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Vape rules loophole keeps flavors on shelves


When the federal Food and Drug Administration announced last month it was stepping up enforcement of its rules against flavored vape products, agency officials said the goal was to eliminate the products’ appeal to young people.

The FDA specifically named fruit and mint flavors as drivers of e-cigarettes use among youths.

But many of those flavors are still available in vape shops. 

That’s because disposable e-cigarettes are not covered under the FDA’s enforcement priorities.

Buried in a footnote on the ninth page of a document the agency prepared to guide vaping industry leaders through the new rules, the FDA carved out an exemption for disposable products.

Sold under brand names like Puff Bar and Hyde, disposable e-cigarettes are widely available in Rochester vape shops. They come in flavors like “Pineapple Lemonade”, “Banana Ice,” and mango and mint.

As the “disposable” label implies, the vapes are meant to be discarded after the nicotine-laced liquid inside them runs out.

Irfan Rahman, who runs a lab at the University of Rochester Medical Center that studies e-cigarettes, said a growing number of people who come to URMC with vaping-related lung injuries report using disposable products.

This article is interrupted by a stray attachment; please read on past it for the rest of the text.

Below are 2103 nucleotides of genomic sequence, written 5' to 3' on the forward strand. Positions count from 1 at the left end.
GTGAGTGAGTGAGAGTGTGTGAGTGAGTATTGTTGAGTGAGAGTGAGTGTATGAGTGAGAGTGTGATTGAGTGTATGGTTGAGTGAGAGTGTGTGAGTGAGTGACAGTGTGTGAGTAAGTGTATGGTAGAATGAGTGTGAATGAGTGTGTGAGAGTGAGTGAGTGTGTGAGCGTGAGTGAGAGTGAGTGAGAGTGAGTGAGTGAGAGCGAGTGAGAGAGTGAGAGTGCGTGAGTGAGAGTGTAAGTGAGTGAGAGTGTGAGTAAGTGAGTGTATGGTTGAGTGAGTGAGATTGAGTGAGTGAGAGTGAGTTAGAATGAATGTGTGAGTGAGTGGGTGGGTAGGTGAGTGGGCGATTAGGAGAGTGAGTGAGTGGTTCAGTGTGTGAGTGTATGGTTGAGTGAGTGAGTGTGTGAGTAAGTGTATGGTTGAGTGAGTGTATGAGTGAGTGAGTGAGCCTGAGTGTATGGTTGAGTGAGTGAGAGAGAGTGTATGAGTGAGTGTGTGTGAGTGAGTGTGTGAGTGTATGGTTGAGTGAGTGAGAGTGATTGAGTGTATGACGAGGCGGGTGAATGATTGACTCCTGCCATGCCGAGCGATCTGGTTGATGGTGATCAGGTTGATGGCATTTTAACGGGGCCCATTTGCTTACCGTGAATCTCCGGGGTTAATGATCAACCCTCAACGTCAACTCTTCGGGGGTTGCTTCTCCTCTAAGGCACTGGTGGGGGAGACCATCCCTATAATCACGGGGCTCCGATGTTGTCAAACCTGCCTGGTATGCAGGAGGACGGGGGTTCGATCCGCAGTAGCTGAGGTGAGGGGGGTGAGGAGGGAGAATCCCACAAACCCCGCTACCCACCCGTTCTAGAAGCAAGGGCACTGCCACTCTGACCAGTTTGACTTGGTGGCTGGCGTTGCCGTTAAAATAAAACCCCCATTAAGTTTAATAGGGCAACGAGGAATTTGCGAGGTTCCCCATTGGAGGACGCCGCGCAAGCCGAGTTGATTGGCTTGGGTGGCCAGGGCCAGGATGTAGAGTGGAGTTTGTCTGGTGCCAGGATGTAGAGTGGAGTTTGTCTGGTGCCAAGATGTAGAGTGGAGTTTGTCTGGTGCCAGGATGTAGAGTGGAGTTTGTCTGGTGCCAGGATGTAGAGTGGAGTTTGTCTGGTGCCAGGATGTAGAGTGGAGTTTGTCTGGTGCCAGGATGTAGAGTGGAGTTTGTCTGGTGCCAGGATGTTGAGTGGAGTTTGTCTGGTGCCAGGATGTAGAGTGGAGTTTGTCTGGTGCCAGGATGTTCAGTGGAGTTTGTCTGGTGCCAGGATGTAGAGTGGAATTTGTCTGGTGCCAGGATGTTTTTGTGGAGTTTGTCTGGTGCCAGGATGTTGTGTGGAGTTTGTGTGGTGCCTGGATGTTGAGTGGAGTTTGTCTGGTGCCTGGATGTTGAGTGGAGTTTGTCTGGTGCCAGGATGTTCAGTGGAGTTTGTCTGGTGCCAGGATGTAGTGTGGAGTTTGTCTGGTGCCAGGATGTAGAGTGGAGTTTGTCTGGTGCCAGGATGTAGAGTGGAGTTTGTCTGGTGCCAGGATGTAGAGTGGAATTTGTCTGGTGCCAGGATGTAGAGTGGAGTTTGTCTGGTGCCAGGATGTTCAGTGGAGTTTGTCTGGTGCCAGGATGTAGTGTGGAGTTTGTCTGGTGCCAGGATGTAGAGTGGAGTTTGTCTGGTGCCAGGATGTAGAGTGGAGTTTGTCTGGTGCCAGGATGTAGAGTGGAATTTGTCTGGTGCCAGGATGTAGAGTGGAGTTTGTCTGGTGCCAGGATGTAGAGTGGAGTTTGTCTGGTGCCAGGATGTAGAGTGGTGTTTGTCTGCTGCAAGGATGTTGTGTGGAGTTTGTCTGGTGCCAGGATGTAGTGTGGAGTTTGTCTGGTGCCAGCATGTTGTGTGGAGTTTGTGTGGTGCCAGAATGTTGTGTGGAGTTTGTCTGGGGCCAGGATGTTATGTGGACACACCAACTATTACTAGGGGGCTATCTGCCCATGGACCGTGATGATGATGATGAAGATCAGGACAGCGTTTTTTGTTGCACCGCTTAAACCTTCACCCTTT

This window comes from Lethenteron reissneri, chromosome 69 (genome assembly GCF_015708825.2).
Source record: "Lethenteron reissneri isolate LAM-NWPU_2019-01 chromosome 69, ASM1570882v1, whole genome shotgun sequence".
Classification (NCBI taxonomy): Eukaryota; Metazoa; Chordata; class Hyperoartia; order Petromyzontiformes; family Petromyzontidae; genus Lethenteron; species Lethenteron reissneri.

“We don’t know if these are popular with kids yet,” he said. “But we are seeing less and less of Juul and more and more of these disposable products.”

If teen use of disposable products grows, Rahman said, “it defeats the purpose” of the FDA’s rules.

The FDA said the non-disposable products that are covered under its enforcement priorities have been the most popular among youth.

Still, the agency left room to shift the focus of its rules.

“Let us be clear,” FDA spokesperson Michael Felderbaum wrote in an email, “under this policy, if we see a product that is targeted to kids, we will take action.”

Brett Dahlberg is a health reporter at WXXI, a media partner of CITY. He can be reached at [email protected].